And to our atheist and unbelieving friends I say this – if you want to show Christians and religious people that they are wrong, do the same. Set aside the intellectual arguments and rhetoric, and get on with demonstrating that you can live lives full of meaning and hope and humanity, of goodness and forgiveness and self-giving love without any gods. Show you’re better than these hypocritical religious people.

Or if you’re (say) a libertarian and don’t particularly believe in Christian-style ideals of goodness or forgiveness, show that living your way leads you to truer freedom and greater happiness than the kind Christians proclaim. Whatever you believe or don’t believe, show that it works, that it really makes your life better or the world better. And if you can do that, you won’t need arguments.


About TheEvangelicalLiberal

Aka Harvey Edser. I'm a web editor, worship leader, wannabe writer, very amateur composer and highly unqualified armchair theologian. My heroes include C.S. Lewis and Homer Simpson.
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67 Responses to Stop arguing with atheists!

  1. It is absolutely necessary for Christians to meet the atheist in the arena of ideas in all times and places.

    Our society is disintegrating in real time right before our eyes because Christians have simply walked away from their duty to preach the Gospel.

    Saint Paul took it to the pagans in the arena of ideas and so must we. Otherwise we lose our civilization.

    If we don’t do our duty as Christians and speak out against wicked malignancies like atheism God will not win the battle for us.

    I don’t debate atheists to win an argument, for that is tawdry.

    But if lies are not put next to truth, then lies become the truth in people’s minds.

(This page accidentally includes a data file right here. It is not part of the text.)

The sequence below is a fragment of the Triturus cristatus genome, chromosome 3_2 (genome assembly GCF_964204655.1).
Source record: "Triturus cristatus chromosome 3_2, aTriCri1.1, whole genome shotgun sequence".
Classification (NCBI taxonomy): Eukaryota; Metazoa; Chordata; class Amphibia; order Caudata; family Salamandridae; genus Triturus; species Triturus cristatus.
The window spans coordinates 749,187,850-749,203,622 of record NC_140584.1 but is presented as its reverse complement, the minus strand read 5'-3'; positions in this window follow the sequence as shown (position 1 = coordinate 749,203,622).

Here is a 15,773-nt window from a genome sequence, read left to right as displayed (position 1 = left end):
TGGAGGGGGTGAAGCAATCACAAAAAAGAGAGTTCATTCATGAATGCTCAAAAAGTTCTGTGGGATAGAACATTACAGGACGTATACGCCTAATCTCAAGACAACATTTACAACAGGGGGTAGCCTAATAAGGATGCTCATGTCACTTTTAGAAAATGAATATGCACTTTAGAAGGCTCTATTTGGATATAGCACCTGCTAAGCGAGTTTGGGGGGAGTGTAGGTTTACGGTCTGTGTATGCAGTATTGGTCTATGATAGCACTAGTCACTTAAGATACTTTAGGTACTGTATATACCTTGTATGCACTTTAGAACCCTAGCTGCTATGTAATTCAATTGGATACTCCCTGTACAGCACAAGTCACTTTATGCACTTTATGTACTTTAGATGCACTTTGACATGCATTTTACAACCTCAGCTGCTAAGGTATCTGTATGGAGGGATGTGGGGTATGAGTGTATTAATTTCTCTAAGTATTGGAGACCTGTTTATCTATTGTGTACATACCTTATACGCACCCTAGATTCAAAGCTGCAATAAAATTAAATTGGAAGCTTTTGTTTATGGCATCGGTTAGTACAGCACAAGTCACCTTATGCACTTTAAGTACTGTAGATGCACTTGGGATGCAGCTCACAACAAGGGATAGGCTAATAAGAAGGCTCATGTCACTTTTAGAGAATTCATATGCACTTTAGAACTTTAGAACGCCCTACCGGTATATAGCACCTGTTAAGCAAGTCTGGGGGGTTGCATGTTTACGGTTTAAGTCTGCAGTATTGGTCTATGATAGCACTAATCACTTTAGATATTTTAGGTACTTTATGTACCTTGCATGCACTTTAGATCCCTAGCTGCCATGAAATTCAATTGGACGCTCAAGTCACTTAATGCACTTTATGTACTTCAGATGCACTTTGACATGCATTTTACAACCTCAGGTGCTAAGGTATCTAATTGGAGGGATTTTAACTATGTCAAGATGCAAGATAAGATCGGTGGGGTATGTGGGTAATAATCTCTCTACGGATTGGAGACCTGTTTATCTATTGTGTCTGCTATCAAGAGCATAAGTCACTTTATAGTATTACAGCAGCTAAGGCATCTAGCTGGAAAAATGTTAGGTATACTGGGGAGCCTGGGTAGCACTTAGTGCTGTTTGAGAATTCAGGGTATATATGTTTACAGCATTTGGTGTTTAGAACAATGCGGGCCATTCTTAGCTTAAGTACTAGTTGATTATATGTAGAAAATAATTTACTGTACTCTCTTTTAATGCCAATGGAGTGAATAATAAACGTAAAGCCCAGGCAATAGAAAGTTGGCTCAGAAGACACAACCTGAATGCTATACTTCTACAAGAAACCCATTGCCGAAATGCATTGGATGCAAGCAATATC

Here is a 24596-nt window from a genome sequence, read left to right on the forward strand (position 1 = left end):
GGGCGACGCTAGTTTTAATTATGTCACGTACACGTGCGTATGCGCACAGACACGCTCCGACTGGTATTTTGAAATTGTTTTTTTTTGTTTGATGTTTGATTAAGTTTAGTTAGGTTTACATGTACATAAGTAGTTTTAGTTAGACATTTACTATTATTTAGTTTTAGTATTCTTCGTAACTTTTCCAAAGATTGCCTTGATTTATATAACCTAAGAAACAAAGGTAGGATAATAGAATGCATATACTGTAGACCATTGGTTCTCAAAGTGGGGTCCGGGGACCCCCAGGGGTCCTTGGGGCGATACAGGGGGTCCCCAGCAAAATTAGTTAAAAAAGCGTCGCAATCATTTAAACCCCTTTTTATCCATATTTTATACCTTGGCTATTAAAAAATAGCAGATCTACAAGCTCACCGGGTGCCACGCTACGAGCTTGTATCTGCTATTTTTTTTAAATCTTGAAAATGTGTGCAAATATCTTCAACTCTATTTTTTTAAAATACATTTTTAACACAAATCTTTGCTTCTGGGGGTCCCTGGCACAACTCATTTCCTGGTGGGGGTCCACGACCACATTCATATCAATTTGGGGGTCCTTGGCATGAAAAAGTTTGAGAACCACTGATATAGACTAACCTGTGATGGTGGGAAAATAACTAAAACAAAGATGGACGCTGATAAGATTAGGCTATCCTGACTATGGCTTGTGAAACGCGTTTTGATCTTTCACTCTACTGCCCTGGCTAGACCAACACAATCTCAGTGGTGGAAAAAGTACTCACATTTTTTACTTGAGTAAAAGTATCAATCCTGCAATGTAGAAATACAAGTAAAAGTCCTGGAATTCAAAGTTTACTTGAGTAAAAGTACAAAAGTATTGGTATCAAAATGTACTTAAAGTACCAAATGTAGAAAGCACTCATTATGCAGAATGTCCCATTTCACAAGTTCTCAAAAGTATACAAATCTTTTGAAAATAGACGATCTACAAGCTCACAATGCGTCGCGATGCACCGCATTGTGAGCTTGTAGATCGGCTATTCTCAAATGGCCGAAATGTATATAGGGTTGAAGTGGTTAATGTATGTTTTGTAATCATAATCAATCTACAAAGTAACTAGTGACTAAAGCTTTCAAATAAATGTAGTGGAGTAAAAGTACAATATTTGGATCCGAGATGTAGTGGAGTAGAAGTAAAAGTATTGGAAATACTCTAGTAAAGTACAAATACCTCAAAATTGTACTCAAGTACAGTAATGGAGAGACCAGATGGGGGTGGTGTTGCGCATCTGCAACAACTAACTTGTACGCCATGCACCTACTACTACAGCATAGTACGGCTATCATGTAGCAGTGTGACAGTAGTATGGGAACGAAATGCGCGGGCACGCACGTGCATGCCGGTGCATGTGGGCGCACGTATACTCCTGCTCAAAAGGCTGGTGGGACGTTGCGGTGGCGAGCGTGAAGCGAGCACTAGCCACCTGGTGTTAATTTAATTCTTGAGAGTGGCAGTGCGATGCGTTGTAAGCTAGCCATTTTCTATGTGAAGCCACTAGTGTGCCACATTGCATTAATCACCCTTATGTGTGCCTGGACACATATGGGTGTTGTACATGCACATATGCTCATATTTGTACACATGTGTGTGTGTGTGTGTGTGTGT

The barbarism of atheism must be engaged by Christians everywhere and every time it shows its murderous face.


    • Thanks for your comment. All I can say is that I profoundly disagree on almost all levels – but you have to walk your path according to your conscience, your understanding and the light you’ve been given, and I have to walk mine.

      I do not believe that our society is disintegrating before our eyes. Nor do I believe that if it is, it’s because Christians have failed to preach the gospel – though it rather depends on what you mean by that, as I suspect we both have quite different views on what it means to ‘preach the gospel’.

      I also don’t view atheism as inherently barbarous, murderous or a ‘wicked malignancy’. Nor do I think that Christian/atheist discussions can ever helpfully be reduced to binary polarities of ‘truth’ and ‘lies’.

      I’ve had a look at your blog and I can see that we espouse very different, in some ways almost opposite, theologies. Yet we both love Christ and look to him for redemption. I pray God’s blessing for you in your very different journey to mine.


    • Hi Si.